Stopping and Starting Cycling


After recently acquiring an electric bicycle (which I’ve sort of fallen in love with), I’ve started cycling frequently on my own in Reading.

My previous cycling experience is either rather more previous (in Cambridge as a student more years ago than seems reasonable) or rather less on my own (on the back of a tandem where I don’t have to worry about navigation).

Compared to cycling in Cambridge, I’ve found that in Reading there are a lot more cycle routes which are shared with pedestrians.

As a result I’m often going through traffic lights as if I am a fast sort of pedestrian rather than as if I am a slow sort of vehicle – and on my route from Caversham to Green Park there are a number of places where I feel there could be some quick wins in terms of smoothing progress along the way.

I believe a reasonable amount of thought goes into traffic light programming to ensure cars don’t hit a line of red traffic lights.

However, at shared pedestrian/cyclist crossings, users often press the button, then wait and cross halfway – and then have to press another button to confirm they’d like to continue (and wait again for the light to change).

Forbury corner

I can confirm nobody is getting to the traffic island in the middle of Forbury Road and going “Aha! This is the picturesque view of the Forbury Lion that I was looking for, shall I stop and stay here?”

We ALL want to cross the other side of the road pretty much immediately. So why doesn’t the other side of the crossing prepare for that eventuality?

Speaking of that crossing on Forbury Road, why is there no push button reachable from the bicycle side? Shuffling sideways to reach a button is definitely more awkward on a bike than on foot.

Perhaps the one used by the pedestrians could be swivelled around to be more accessible, or maybe a second box could be added facing the cyclist section of the route.

Frustratingly, there seems to be a number of crossings which follow the logic “when the button is pressed, wait for a certain point in the cycle, then go green”.

I had far rather they followed the logic “when the button is pressed, if it is safe to cross, go green”.

For example, on the A33 near Grosvenor casinos the traffic coming into Reading is stationary most of the time. But if, for example, the button is pressed when it has just stopped, it waits until until the next phase of the lights to go green.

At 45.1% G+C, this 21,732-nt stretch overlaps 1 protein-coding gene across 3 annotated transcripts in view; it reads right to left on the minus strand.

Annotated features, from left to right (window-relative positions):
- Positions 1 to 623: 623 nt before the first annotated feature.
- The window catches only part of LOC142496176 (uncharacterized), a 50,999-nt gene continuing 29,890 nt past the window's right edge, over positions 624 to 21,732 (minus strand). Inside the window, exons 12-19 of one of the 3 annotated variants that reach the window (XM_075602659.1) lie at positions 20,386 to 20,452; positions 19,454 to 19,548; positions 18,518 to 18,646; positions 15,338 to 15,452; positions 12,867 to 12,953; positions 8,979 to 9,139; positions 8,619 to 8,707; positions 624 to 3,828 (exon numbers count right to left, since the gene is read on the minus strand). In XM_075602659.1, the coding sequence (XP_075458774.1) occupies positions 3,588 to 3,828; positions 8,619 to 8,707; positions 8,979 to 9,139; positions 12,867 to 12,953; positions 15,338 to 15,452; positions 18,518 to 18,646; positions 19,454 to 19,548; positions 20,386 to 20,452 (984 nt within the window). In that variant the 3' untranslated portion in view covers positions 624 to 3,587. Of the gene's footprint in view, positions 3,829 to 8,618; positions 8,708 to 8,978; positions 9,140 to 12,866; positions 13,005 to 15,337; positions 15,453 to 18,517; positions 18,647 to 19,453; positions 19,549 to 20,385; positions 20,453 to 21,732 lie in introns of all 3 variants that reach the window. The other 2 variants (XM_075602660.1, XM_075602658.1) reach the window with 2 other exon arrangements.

This means it cannot tell the difference between “the traffic will move in two seconds” and “the traffic will move in two minutes” – an important safety distinction!

Finally, I would love a safer route between Caversham and south of the station (one that I might eventually consider letting my (now) toddler travel on whilst he still qualifies as “not an adult”).

I welcome the work that Reading Cycle Campaign have done to push for this, and I hope that warm words on the topic from Reading Borough Council bear fruit in due course.

But, all in all, it’s been a joy to have the freedom of being on the bicycle. I’d love to see the routes improved so that more people feel able to discover this too.

Hilary Smart

1 thought on “Stopping and Starting Cycling

  1. This is a great article and covers a lot of important points that traffic planners need to consider. There are a few points you missed however, in no particular order:
    1. The position of the display of the green person/cycle, low down near the button, is not suitable for cyclists. It cannot be seen on the approach to the crossing at least half of the time – so if you want to check it, you need to cycle up to the edge, stop, and turn your head 90 degrees to check it (at which point it generally changes from green to red).
    2. Most of the roads on the A33 have multiple separate crossings. If a pedestrian or cyclist waits for a green person/cycle on each of these it is some times necessary to wait for 3 or even 4 complete cycles of the lights to cross a single junction.
    3. The lights are only green for pedestrians/cyclists for a tiny proportion of the time that it is safe to cross (you touched on this briefly) – the light cycle might be split into 4 phases, and it might be safe to cross at certain point 75% of the time, but the green person/cycle will only show for less than 25% of the time (and on some of them, it requires someone to press a button, early in the cycle, others don’t require a button push – virtually all the buttons are cosmetic anyway, as the main carriageway light cycles are fixed).

    There are other issues with this route, but they aren’t relevant to this article.

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